Singapore recently topped the list of cities with the most millionaires this year, beating Geneva and Zurich that have been exchanging the prize between themselves for the best part of the last decade. This is a sure sign that the capital in the world is slowly moving East.
You can understand why the rich are coming here in their droves. Everything works, there is no trash on the street, no homeless people sleeping rough or asking you for some change. It puts England to shame I was told by my old neighbour in Somerset. If the borders of England ended at the suburbs of London then I’d have to agree, but Singapore is far more like Macau or Monte Carlo and should be compared accordingly. It is ostentatious, glitzy, and the home of the new Marina Bay Sands.
To understand why so many millionaire’s love Singapore you should really visit Marina Bay Sands. It is the ultimate shopping centre, hotel, casino complex, brought to you by Sheldon Adelson, billionaire real estate developer and gambling magnate.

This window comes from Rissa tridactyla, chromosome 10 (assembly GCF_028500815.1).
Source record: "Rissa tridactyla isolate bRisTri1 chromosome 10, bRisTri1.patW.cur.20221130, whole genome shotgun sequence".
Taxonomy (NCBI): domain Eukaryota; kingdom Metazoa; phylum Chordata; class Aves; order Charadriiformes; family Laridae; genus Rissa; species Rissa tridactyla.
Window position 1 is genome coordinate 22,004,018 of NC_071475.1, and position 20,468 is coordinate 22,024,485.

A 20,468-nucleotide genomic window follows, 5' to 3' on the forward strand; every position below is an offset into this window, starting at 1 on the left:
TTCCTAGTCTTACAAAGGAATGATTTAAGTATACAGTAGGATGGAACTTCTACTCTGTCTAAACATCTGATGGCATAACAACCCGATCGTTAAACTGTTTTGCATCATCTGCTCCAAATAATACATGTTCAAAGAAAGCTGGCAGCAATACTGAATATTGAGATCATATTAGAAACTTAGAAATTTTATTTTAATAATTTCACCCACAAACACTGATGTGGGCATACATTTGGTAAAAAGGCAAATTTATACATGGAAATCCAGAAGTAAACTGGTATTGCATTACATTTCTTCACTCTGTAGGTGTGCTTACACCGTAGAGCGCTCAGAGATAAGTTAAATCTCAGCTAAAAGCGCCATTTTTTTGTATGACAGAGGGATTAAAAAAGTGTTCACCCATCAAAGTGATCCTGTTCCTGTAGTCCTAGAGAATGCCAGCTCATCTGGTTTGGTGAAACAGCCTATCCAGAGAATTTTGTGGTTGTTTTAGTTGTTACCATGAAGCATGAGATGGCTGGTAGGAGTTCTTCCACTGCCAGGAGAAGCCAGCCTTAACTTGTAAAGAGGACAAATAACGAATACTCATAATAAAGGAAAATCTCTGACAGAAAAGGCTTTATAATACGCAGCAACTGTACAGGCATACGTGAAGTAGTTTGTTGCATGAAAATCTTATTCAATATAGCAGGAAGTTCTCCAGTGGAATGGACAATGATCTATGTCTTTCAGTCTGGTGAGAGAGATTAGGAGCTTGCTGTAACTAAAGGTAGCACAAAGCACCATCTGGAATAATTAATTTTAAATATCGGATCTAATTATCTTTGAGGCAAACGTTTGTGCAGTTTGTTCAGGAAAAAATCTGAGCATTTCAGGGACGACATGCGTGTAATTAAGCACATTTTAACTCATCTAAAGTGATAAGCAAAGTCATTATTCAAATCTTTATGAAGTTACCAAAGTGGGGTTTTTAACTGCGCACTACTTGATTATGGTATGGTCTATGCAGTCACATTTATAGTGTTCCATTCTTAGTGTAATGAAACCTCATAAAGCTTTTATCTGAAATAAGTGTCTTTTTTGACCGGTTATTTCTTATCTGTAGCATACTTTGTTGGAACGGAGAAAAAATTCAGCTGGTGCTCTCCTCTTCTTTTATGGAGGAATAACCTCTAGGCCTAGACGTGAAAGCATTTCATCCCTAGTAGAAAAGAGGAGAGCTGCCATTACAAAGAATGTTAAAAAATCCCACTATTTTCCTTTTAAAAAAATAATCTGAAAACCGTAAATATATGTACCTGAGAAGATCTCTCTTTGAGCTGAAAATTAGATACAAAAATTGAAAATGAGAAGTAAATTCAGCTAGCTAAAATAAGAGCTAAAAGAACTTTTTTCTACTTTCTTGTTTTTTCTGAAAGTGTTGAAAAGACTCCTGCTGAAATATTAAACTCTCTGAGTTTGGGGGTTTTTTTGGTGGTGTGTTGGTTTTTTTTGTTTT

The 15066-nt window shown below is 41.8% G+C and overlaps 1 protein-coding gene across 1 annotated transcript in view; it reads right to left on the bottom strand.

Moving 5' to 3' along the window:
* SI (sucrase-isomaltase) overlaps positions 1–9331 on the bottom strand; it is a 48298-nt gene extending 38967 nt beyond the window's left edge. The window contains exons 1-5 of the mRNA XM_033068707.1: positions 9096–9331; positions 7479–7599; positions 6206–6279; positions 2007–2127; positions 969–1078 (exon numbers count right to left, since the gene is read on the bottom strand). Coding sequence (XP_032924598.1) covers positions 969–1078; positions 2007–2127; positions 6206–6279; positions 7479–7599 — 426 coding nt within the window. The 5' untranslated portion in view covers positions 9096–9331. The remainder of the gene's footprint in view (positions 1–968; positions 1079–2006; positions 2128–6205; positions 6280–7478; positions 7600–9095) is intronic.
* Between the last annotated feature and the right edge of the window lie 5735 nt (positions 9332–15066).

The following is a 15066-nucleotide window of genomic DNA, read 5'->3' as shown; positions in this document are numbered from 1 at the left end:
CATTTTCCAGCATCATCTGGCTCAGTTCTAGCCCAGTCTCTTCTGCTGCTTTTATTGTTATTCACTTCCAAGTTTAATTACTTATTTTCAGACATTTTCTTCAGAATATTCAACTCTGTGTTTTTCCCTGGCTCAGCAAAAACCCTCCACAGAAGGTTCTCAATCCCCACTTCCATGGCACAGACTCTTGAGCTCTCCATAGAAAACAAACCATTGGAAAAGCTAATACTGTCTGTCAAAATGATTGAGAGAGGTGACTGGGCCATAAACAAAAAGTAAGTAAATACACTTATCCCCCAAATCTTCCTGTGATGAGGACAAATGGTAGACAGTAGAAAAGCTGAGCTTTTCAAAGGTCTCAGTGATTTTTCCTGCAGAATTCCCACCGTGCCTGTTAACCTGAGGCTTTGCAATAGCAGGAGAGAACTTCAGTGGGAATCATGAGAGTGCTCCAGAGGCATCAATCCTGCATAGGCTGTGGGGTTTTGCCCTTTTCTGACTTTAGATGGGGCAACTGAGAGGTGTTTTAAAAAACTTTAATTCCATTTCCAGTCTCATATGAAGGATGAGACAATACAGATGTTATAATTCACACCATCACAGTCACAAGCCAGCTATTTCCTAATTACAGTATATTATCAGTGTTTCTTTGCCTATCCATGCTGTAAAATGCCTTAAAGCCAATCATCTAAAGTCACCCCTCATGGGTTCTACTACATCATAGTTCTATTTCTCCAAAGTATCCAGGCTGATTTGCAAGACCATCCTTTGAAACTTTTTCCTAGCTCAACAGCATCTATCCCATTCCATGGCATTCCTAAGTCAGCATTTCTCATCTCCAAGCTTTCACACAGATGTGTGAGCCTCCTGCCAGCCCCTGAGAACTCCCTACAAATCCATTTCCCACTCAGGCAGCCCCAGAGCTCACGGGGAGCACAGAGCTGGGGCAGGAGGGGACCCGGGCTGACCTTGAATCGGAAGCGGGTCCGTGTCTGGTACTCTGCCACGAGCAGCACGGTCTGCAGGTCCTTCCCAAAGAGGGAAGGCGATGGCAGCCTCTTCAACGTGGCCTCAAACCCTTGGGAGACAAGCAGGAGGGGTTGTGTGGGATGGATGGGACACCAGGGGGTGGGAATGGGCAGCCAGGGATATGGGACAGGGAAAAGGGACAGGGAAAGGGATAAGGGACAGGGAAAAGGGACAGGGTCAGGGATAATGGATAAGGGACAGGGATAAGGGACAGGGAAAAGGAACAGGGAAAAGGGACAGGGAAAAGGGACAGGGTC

Marina Bay Sands just blew me away on my first visit here. Just imagine the heady days of New York before the great depression and you get a sense of the opulence of this place. Five thousand pound earings, watches that cost as much as a small house. The shopping centre has been designed for the big spender.
Still there is something to be appreciated about places built for the wealthy. Shoot up to the top floor of Marina Bay Sands and you get some of the best views in the city. Unfortunately the infinity pool area is now closed off to the public so you don’t get to see as much of the top as you used to, but it is truely amazing. One day, despite my fear of heights, I shall pay the £300 minimum room fee to swim in this pool. Some things in life I think you just have to experience, to hell with my phobias.
Although it will be a long time before I can afford to stay in one of the rooms in Marina Bay Sands, spending a day walking through this place and staring at the shop fronts is quite something. Exploring Marina Bay Sands is a bit of a case of through the looking glass, as you get to see how the one percent might be spending their days (not a place you can use the secret of bargaining).